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5 surprising sleep tips for your toddler | Health

5 surprising sleep tips for your toddler | Health
Written by bobby
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The most challenging time of the day for many new parents is putting their toddler to bed. At this age, kids frequently struggle to fall asleep. Toddlers are becoming more conscious of their environment, thus distractions during bedtime may disturb them. Their developing fantasies may begin to disturb them while they sleep. Lack of sleep for your kid can cause a number of health problems, including obesity, ADHD, and mood swings. You can assist your child in getting the rest they require to develop into a strong and healthy young adult through a combination of sleep hygiene, routines that are age-appropriate, and careful attention to any sleep issues. (Also read: Tips for new parents on ‘normal’ baby sleep that is different from cultural norm )

Mica and Chelsae, Child Sleep Experts, shared five surprising sleep tips for toddlers on their Instagram account.

1) “Never wake a sleeping baby!” Cap each nap to 2-2.5 hours during the day. Newborns can easily end up with what we call day and night confusion and helping them regulate their days and nights can be done by simply capping all naps.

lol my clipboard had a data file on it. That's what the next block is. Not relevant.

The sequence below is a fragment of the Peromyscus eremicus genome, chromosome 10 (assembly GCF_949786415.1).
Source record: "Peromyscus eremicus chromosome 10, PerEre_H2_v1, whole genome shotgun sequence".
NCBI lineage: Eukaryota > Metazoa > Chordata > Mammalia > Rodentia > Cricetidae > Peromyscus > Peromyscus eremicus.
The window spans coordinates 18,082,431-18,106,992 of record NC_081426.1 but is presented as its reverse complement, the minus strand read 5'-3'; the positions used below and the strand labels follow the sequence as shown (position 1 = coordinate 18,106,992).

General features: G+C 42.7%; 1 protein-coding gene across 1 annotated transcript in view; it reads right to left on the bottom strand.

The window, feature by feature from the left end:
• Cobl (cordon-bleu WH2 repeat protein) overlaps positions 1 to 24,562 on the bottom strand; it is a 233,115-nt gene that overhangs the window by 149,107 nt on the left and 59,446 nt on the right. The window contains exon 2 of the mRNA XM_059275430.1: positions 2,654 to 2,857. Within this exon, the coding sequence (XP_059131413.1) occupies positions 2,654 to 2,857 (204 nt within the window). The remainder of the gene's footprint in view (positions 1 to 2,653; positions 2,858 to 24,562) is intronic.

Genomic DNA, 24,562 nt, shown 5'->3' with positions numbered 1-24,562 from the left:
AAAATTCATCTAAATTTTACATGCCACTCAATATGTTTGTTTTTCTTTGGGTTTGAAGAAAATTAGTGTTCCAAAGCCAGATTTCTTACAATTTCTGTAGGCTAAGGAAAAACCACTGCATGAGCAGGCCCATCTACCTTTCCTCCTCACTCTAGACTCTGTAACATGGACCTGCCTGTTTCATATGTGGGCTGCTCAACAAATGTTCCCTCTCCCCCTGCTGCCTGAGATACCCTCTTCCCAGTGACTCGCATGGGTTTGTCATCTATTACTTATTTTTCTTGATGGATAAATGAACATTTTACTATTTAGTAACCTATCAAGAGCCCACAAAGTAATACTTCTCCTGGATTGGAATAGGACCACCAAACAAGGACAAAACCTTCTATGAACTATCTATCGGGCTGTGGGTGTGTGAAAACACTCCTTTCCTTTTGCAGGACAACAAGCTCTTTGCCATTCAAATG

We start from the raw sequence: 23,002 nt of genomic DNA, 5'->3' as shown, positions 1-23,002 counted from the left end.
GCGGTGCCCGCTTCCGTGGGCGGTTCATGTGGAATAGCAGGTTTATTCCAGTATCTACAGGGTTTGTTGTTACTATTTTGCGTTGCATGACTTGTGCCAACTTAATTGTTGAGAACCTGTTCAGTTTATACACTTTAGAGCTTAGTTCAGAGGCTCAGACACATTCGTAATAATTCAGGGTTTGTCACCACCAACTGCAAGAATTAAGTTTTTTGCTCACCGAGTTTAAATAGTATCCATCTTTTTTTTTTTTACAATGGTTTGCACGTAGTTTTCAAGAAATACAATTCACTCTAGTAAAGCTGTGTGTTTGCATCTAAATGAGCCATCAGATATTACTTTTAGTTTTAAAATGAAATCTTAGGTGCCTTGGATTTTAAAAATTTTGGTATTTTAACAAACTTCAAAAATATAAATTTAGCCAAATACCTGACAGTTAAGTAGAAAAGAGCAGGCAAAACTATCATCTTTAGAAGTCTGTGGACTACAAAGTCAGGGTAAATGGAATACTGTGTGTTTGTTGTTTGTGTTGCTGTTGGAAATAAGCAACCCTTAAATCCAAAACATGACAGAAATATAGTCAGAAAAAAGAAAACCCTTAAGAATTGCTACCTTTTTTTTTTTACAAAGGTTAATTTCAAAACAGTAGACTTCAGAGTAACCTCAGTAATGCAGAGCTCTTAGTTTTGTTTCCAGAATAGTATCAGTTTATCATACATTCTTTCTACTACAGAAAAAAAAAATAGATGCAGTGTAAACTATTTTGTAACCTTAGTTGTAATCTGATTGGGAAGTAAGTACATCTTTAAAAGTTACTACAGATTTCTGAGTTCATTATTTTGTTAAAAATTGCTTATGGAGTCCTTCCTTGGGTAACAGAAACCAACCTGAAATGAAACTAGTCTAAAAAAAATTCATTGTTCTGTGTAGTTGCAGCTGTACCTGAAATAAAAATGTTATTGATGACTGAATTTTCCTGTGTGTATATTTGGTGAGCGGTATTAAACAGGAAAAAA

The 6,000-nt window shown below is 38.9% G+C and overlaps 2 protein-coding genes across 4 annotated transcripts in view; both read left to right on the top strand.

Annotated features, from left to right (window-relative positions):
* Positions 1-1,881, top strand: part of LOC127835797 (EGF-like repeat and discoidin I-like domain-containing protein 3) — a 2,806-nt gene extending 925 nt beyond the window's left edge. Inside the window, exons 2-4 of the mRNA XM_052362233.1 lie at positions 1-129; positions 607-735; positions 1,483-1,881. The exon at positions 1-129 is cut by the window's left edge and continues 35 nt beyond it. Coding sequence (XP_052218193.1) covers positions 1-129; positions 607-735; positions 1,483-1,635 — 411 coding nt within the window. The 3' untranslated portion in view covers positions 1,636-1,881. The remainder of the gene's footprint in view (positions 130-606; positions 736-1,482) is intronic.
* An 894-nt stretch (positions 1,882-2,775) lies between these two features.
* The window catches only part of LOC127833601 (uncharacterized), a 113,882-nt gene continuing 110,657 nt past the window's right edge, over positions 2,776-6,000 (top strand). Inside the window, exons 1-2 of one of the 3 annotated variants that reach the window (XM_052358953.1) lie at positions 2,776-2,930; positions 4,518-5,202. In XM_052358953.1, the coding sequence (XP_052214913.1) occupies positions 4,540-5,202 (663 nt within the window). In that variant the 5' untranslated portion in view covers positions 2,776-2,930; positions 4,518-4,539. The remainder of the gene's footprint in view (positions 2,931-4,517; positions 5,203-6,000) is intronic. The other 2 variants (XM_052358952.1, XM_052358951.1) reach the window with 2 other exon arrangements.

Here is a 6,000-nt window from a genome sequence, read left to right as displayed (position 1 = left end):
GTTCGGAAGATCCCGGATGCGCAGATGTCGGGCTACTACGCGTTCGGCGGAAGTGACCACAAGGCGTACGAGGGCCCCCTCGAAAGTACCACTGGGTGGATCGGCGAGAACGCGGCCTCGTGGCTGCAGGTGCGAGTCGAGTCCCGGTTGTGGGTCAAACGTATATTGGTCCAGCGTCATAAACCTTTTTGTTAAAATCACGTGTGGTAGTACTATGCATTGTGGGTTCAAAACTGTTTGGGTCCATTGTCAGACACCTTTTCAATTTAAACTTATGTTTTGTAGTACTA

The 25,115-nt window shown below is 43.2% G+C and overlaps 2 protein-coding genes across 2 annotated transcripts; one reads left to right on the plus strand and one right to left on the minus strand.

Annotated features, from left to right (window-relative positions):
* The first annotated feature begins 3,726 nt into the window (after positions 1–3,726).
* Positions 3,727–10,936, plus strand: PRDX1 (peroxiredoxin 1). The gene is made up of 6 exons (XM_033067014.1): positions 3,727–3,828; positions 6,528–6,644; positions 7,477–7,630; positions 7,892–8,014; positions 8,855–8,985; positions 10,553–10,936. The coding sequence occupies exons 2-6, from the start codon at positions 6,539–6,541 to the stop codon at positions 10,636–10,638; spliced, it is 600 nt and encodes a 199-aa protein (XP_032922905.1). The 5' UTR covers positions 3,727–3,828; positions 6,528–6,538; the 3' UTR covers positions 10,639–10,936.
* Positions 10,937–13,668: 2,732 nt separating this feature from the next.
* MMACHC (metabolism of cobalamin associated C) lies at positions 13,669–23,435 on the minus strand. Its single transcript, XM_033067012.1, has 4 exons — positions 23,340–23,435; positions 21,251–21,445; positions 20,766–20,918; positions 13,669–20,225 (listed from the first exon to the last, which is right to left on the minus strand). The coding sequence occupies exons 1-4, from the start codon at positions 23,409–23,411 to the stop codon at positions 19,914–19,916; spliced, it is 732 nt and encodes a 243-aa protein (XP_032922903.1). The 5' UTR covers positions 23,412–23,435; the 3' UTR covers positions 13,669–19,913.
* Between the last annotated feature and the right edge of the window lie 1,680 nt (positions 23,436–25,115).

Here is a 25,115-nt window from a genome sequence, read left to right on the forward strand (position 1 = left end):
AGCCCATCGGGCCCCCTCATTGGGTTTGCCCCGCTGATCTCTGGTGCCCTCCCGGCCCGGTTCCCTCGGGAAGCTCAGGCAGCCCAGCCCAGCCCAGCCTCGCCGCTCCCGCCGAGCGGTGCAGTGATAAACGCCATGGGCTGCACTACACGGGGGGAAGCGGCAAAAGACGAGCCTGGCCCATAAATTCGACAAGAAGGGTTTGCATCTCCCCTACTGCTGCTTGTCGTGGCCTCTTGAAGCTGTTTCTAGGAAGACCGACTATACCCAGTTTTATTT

2) “You can’t create any bad habits in the newborn phase.” OK – while this is true (and we don’t really think of many things as bad habits) habits can absolutely be formed around eight months of age when our newborns start to develop their ability to identify sequences and patterns. This is why we recommend that you introduce a Bedtime and naptime routine that is sustainable.

3) “Babies will sleep when they want to.” Just imagine all the times you knew you were tired but didn’t go to sleep. Especially with babies who have short wake times, just a tiny amount of wake time variance can be the difference of a great nap or a baby fighting than up completely. Waketimes are really the best indicator to help align to your child’s biological rhythm and finding the alignment to increase that over time will help you keep up on their ever-changing sleep needs for the first six months.

4) “Don’t use a schedule, just sleepy cues.” Sleepy cues are really great for the newborn phase but unfortunately, after 11-12 weeks of age sleepy cues mean so many more things than ‘sleepy’ which makes it really hard to base your entire nap schedule on sleepy cues after 12 weeks of age.

5) “Get your baby tired!” This isn’t exactly wrong – getting your child prepared for regression and sleeping really well is really based on tummy time.

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